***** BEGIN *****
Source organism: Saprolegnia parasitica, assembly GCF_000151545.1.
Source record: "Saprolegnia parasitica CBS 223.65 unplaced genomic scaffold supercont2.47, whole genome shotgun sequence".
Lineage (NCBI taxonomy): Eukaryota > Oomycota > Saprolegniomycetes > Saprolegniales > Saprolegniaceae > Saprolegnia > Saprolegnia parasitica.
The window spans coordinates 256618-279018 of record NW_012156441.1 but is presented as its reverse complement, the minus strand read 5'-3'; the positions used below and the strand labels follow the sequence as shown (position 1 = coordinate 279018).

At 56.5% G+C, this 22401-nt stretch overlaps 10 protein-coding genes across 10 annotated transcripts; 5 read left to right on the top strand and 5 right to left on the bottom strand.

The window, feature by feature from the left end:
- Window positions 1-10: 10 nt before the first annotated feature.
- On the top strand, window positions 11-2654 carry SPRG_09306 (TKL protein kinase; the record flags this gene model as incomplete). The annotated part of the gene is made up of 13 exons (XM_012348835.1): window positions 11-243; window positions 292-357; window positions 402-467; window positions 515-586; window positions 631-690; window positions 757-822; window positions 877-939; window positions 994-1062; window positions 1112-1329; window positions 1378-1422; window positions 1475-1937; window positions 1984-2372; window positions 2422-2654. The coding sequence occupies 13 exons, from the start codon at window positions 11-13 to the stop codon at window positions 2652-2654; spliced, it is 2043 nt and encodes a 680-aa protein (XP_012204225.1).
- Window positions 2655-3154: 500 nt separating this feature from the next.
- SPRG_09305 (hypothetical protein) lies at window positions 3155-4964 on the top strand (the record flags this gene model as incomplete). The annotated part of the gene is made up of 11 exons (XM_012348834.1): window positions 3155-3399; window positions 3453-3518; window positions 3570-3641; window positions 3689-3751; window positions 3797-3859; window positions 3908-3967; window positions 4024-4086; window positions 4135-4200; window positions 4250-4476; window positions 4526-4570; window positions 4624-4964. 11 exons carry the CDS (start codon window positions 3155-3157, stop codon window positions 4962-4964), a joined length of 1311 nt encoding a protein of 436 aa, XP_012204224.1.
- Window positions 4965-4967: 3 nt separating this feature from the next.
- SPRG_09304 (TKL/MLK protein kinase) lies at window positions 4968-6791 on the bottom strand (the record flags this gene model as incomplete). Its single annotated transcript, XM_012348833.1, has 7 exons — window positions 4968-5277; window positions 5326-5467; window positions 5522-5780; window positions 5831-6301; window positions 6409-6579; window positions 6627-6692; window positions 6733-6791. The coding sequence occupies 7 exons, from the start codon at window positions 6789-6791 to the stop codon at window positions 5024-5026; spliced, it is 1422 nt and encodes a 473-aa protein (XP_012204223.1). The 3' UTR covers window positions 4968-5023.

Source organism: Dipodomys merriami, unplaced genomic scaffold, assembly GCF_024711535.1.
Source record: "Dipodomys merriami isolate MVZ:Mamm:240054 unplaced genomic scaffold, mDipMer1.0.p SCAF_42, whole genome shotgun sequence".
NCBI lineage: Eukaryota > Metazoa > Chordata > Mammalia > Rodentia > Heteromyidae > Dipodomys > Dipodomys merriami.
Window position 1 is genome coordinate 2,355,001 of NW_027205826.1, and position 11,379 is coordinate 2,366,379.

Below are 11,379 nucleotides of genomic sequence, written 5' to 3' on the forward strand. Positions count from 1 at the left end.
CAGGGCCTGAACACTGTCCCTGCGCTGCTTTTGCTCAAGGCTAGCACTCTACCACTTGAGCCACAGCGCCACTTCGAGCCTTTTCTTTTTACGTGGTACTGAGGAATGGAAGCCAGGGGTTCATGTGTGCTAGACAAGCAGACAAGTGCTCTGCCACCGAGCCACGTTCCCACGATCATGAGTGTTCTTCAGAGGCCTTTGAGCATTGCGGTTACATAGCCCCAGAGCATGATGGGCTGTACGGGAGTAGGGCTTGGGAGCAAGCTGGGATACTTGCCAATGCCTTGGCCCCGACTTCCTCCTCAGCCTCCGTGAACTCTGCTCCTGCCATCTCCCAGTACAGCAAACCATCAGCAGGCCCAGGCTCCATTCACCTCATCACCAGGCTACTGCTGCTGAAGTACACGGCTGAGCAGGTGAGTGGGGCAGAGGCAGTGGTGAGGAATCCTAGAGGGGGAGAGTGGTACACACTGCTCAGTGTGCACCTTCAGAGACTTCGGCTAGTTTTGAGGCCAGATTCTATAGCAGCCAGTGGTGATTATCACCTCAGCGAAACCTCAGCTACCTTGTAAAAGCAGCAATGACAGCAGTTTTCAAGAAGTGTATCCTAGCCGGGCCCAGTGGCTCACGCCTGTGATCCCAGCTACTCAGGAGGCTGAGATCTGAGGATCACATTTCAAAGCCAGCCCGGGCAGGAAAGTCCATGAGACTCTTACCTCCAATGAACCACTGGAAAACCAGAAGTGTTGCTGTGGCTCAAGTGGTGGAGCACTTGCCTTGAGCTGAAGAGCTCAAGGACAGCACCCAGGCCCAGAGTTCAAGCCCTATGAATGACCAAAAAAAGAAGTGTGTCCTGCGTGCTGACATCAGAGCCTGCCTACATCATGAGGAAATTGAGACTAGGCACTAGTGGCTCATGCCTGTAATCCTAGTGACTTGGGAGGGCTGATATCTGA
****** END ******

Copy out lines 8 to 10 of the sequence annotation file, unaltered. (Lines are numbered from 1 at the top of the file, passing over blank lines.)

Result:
- On the top strand, window positions 11-2654 carry SPRG_09306 (TKL protein kinase; the record flags this gene model as incomplete). The annotated part of the gene is made up of 13 exons (XM_012348835.1): window positions 11-243; window positions 292-357; window positions 402-467; window positions 515-586; window positions 631-690; window positions 757-822; window positions 877-939; window positions 994-1062; window positions 1112-1329; window positions 1378-1422; window positions 1475-1937; window positions 1984-2372; window positions 2422-2654. The coding sequence occupies 13 exons, from the start codon at window positions 11-13 to the stop codon at window positions 2652-2654; spliced, it is 2043 nt and encodes a 680-aa protein (XP_012204225.1).
- Window positions 2655-3154: 500 nt separating this feature from the next.
- SPRG_09305 (hypothetical protein) lies at window positions 3155-4964 on the top strand (the record flags this gene model as incomplete). The annotated part of the gene is made up of 11 exons (XM_012348834.1): window positions 3155-3399; window positions 3453-3518; window positions 3570-3641; window positions 3689-3751; window positions 3797-3859; window positions 3908-3967; window positions 4024-4086; window positions 4135-4200; window positions 4250-4476; window positions 4526-4570; window positions 4624-4964. 11 exons carry the CDS (start codon window positions 3155-3157, stop codon window positions 4962-4964), a joined length of 1311 nt encoding a protein of 436 aa, XP_012204224.1.